11 Common Ways White Folks Avoid Taking Responsibility for Racism in the US
    Dr. Robin Diangelo 
    White Fragility: Why It’s so Hard to Talk to White People About Racism
    "While individual whites may be against racism, they still benefit from the distribution of resources controlled by their group. Yes, an individual person of color can sit at the tables of power, but the overwhelming majority of decision-makers will be white. Yes, white people can have problems and face barriers, but systematic racism won’t be one of them. This distinction—between individual prejudice and a system of unequal institutionalized racial power—is fundamental. One cannot understand how racism functions in the U.S. today if one ignores group power relations.”

    Showing Up for Racial Justice
    SURJ’s Statement About This Past Week’s Events
    "The violence of Black and Brown deaths and the violence of police deaths is an indictment of a system far beyond a fix through a few reforms. Deep transformational change that begins with the calls for justice from the movement for Black lives and communities most impacted by the long history of police violence must be supported by a growing base of white people taking action to dismantle this broken, violent system…not for marginalized communities, not for police, not for any of us.”

    The Washington Post
    Sally Kohn
    This is What White People Can Do To Support #BlackLivesMatter
    "There are already white people who want to change, and want to help spur change in their communities. Many people are reticent to speak out, for fear of misspeaking; others want to do something, but don’t know what to do. Instead of continuing to unconsciously reinforce structural racism in America, there are many white people who want to consciously help deconstruct and dismantle it. But how?”

    The Huffington Post
    Emma Gray and Jessica Samakow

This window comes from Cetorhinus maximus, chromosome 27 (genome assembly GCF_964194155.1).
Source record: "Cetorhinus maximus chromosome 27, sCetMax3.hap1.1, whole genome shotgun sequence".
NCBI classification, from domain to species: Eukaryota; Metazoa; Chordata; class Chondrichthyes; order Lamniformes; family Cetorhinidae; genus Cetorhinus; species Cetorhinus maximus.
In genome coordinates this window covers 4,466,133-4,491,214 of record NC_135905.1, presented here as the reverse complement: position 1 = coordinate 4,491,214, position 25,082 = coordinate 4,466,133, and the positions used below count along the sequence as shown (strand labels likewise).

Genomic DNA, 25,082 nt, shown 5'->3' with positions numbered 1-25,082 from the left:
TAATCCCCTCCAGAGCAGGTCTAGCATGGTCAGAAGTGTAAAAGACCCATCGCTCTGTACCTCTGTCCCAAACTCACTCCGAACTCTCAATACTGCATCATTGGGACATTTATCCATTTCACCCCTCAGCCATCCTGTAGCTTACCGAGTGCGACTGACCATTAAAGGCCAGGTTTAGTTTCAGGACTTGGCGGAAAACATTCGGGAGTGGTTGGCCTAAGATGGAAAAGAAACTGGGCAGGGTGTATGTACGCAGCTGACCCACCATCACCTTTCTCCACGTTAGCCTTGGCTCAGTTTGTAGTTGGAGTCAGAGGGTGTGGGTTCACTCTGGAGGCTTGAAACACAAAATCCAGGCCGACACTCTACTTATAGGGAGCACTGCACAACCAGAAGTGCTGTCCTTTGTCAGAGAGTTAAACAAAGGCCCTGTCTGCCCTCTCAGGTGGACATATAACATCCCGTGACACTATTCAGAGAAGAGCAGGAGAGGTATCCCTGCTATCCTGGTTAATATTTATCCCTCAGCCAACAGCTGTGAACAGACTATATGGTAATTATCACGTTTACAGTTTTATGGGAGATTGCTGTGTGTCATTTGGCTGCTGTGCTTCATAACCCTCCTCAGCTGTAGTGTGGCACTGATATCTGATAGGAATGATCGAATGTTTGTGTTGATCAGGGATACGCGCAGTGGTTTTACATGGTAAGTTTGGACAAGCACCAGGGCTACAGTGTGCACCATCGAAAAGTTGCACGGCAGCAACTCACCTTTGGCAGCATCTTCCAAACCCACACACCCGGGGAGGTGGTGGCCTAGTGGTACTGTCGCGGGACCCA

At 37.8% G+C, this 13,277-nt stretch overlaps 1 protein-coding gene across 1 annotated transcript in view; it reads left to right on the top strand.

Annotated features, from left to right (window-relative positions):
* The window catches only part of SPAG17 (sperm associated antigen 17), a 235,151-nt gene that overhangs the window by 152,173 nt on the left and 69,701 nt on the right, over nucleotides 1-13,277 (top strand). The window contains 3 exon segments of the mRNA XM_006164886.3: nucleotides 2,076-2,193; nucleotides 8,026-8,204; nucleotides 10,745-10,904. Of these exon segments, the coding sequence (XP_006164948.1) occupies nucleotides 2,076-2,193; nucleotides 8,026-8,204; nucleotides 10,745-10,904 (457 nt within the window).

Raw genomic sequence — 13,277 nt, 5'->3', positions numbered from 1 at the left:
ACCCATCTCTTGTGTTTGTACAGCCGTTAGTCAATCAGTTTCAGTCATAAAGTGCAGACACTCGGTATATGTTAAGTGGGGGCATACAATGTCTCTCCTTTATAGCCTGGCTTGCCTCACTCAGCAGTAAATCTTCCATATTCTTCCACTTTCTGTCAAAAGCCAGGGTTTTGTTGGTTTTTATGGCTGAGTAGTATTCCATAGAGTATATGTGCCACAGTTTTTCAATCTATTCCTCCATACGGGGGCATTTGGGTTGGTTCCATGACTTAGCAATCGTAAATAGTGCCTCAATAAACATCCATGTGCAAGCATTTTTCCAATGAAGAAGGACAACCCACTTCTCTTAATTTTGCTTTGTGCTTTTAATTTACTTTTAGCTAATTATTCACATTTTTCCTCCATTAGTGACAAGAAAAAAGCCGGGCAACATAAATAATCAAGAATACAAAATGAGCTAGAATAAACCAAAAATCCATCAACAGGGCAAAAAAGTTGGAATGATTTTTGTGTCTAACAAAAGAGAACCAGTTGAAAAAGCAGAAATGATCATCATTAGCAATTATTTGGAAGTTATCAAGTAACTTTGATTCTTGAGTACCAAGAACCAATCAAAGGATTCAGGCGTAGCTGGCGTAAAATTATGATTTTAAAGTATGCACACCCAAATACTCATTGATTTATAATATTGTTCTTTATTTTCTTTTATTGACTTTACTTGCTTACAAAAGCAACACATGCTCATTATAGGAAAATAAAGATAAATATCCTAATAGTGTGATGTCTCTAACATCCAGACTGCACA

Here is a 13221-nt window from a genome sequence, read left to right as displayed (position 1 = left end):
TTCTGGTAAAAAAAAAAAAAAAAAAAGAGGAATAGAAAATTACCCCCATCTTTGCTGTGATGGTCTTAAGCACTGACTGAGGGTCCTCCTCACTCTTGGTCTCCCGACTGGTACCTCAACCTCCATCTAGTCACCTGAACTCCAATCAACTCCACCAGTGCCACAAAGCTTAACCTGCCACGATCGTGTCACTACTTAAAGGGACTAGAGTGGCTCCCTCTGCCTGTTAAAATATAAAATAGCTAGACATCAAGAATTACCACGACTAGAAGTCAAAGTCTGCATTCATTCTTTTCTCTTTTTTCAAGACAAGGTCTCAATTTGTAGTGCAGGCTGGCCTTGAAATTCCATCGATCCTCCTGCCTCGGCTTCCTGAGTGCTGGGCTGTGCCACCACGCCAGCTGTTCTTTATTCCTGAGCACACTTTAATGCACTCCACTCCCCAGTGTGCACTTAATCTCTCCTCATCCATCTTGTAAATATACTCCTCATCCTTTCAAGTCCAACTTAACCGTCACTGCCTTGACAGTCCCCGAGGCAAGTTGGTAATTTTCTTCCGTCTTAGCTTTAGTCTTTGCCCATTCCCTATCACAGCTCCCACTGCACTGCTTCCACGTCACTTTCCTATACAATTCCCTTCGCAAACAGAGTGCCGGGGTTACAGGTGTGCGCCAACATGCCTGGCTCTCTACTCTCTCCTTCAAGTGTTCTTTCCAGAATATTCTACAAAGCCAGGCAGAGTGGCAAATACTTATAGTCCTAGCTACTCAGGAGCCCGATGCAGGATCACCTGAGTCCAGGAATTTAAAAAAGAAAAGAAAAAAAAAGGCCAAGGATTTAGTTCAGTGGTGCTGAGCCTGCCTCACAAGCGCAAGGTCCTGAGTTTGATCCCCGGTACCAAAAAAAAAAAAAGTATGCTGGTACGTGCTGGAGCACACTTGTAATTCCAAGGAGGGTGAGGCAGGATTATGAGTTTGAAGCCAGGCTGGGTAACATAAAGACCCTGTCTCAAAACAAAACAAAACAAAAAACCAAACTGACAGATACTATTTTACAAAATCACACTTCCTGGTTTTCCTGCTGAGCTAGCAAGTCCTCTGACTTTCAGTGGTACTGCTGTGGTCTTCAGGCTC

"We are two white women. We are also self-described progressives and critical thinkers, who write professionally about the way sexuality, gender and race intersect with the world we live in. Yet we still recognize an internalized reticence to engage in conversations about race and racism. Neither of us can remember a clear moment in our young lives during which we realized we were white, and what that meant. When we’re pulled over by a cop, our biggest fear is that we might get an expensive speeding ticket. We have always seen faces that look like ours on TV and in movies. All of these things speak to the depth of our white privilege — and the fact that people of color certainly can’t say the same. We do not live in a “post-racial” world." 
    Be'chol Lashon 
    Ali Michad and Eleonora Bartoli via nais.org 
    "The white racial socialization perspectives and skills proposed here will contribute not only to healthier schools and communities, but also to healthier individuals, less susceptible to the acquisition of misinformation and therefore less likely to perpetuate harm toward others. These skills and perspectives create spaces where it is more difficult for racism to thrive because there are more white people resisting it and deconstructing it. This work stands in stark contrast to color–blindness, which provides ample room for the status quo to develop stronger roots. A community in which critical race analysis plays a central role is one in which people truly have a choice about how to be more fully themselves, outside of the pre-established roles assigned by racial constructs." 
    "Educate and inform adults about the pervasive impact of race kid's lives, Help caregivers nurture resilient kids of color and racial literacy in all kids. Help caring adults become effective racial equality advocates for kids."
    Raising Race Conscious Children
    "A resource to support adults who are trying to talk about race with young children. The goals of these conversations are to dismantle the color-blind framework and prepare young people to work toward racial justice. If we commit to collectively trying to talk about race with young children, we can lean on one another for support as we, together, envision a world where we actively challenge racism each and every day." 
    Oakland Library
    Citizenship and Social Justice: By writer and educator, Jon Greenberg
    Curriculum for White Americans to Educate Themselves on Race and Racism–from Ferguson to Charleston
    A treasure of resources for those trying to understand, and engage. 
    Deconstructing White Privilege with Dr. Robin DiAngelo 

    Harvard Business Review 
    Diverse Teams Feel Less Comfortable — and That’s Why They Perform Better